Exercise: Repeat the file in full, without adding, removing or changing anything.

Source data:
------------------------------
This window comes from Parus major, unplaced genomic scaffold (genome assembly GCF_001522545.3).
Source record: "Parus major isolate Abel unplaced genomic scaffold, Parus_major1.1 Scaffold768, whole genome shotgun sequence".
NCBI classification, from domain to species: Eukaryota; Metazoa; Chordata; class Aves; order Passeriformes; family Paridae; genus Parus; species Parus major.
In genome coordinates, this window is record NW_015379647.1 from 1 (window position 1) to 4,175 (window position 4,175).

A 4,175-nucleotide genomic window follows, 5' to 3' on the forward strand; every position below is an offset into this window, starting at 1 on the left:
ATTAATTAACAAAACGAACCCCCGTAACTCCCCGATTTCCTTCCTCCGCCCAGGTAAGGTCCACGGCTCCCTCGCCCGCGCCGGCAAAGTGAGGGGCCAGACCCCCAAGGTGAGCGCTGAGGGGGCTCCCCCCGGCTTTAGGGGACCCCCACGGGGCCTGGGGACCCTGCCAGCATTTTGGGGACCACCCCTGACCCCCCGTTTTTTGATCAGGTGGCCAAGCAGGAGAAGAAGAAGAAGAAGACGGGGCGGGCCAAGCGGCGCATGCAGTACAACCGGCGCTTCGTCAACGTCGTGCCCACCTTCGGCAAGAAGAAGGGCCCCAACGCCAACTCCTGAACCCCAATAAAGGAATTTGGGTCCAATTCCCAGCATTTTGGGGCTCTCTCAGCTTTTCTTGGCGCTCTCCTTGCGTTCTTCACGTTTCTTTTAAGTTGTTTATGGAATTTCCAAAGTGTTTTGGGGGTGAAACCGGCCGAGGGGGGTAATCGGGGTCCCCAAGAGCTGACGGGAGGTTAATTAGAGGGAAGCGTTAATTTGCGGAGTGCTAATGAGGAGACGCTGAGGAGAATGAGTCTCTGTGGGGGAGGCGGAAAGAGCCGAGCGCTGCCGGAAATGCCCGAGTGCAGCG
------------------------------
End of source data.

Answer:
This window comes from Parus major, unplaced genomic scaffold (genome assembly GCF_001522545.3).
Source record: "Parus major isolate Abel unplaced genomic scaffold, Parus_major1.1 Scaffold768, whole genome shotgun sequence".
NCBI classification, from domain to species: Eukaryota; Metazoa; Chordata; class Aves; order Passeriformes; family Paridae; genus Parus; species Parus major.
In genome coordinates, this window is record NW_015379647.1 from 1 (window position 1) to 4,175 (window position 4,175).

A 4,175-nucleotide genomic window follows, 5' to 3' on the forward strand; every position below is an offset into this window, starting at 1 on the left:
ATTAATTAACAAAACGAACCCCCGTAACTCCCCGATTTCCTTCCTCCGCCCAGGTAAGGTCCACGGCTCCCTCGCCCGCGCCGGCAAAGTGAGGGGCCAGACCCCCAAGGTGAGCGCTGAGGGGGCTCCCCCCGGCTTTAGGGGACCCCCACGGGGCCTGGGGACCCTGCCAGCATTTTGGGGACCACCCCTGACCCCCCGTTTTTTGATCAGGTGGCCAAGCAGGAGAAGAAGAAGAAGAAGACGGGGCGGGCCAAGCGGCGCATGCAGTACAACCGGCGCTTCGTCAACGTCGTGCCCACCTTCGGCAAGAAGAAGGGCCCCAACGCCAACTCCTGAACCCCAATAAAGGAATTTGGGTCCAATTCCCAGCATTTTGGGGCTCTCTCAGCTTTTCTTGGCGCTCTCCTTGCGTTCTTCACGTTTCTTTTAAGTTGTTTATGGAATTTCCAAAGTGTTTTGGGGGTGAAACCGGCCGAGGGGGGTAATCGGGGTCCCCAAGAGCTGACGGGAGGTTAATTAGAGGGAAGCGTTAATTTGCGGAGTGCTAATGAGGAGACGCTGAGGAGAATGAGTCTCTGTGGGGGAGGCGGAAAGAGCCGAGCGCTGCCGGAAATGCCCGAGTGCAGCG